By Libya Herald Staff.
Tripoli, 5 November 2013.
Prime Minister Ali Zeidan opened Tripoli’s three-day National Water Conference this morning, saying that the . . .[restrict]country’s water resources were a huge concern.
Sebha was crucial to water resource politics in the future, he said, adding that Sebha and Tripoli, in particular, needed improved political cohesion.
One of the main pumping stations for the Man-Made River is located near Sebha. In September, tribesmen stopped the pumping in protest over the abduction of Anoud Senussi, cutting the water supply to western Libya and leaving much of the capital without water for nearly ten days.
Minister of Water Resources, Hadi Hinshir, said that it was a happy coincidence that the opening of the Water Conference had fallen on the first day of the Islamic New Year.
It was vital that the country’s limited water resources should be preserved and protected, Hinshir said. He added that he hoped the conference, which brings together Libyan and international water resources scientists and experts, would result in some good ideas for the future of the country’s water resources.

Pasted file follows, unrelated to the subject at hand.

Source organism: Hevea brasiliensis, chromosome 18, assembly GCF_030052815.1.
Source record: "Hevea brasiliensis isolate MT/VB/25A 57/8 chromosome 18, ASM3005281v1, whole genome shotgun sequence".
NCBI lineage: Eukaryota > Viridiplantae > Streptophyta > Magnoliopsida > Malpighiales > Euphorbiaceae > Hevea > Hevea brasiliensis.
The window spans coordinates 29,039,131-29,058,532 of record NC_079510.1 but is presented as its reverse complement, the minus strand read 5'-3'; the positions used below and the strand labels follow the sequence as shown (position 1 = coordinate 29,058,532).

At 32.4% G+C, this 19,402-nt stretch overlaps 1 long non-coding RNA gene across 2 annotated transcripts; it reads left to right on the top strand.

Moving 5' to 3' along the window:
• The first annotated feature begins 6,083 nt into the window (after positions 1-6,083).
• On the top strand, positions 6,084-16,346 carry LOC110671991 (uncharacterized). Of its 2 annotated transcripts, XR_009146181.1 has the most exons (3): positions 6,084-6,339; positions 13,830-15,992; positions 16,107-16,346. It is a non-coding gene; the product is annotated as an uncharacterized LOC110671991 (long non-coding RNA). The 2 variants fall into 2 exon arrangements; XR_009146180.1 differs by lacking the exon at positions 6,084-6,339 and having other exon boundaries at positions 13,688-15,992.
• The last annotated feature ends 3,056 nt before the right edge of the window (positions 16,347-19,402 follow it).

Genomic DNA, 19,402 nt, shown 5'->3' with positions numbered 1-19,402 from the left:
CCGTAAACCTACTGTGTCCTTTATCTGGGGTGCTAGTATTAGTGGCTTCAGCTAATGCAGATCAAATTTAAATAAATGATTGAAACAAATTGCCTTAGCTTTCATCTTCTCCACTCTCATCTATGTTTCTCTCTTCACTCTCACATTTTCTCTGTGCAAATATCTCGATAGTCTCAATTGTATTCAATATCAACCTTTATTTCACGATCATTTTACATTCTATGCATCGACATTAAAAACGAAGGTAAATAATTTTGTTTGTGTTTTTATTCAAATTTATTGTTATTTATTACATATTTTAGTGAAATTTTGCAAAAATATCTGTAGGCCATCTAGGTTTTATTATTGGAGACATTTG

A range of scientific papers will be given at the conference, including on sustainable water desalination and the affect of fossil groundwater abstraction on the environment. Several present findings about the detection of the Coliform Group of bacteria, which includes e-coli, in drinking water samples from wells in Sebha and in bottled water in Benghazi.
The National Water Conference is being sponsored by the Ministry of Water Resources and the Libya Society for Earth Sciences.
The conference is being held at Tripoli’s Dat Alemad (Five Towers) Complex. Anyone interested in water resources is welcome to attend.
More information can be found here. [/restrict]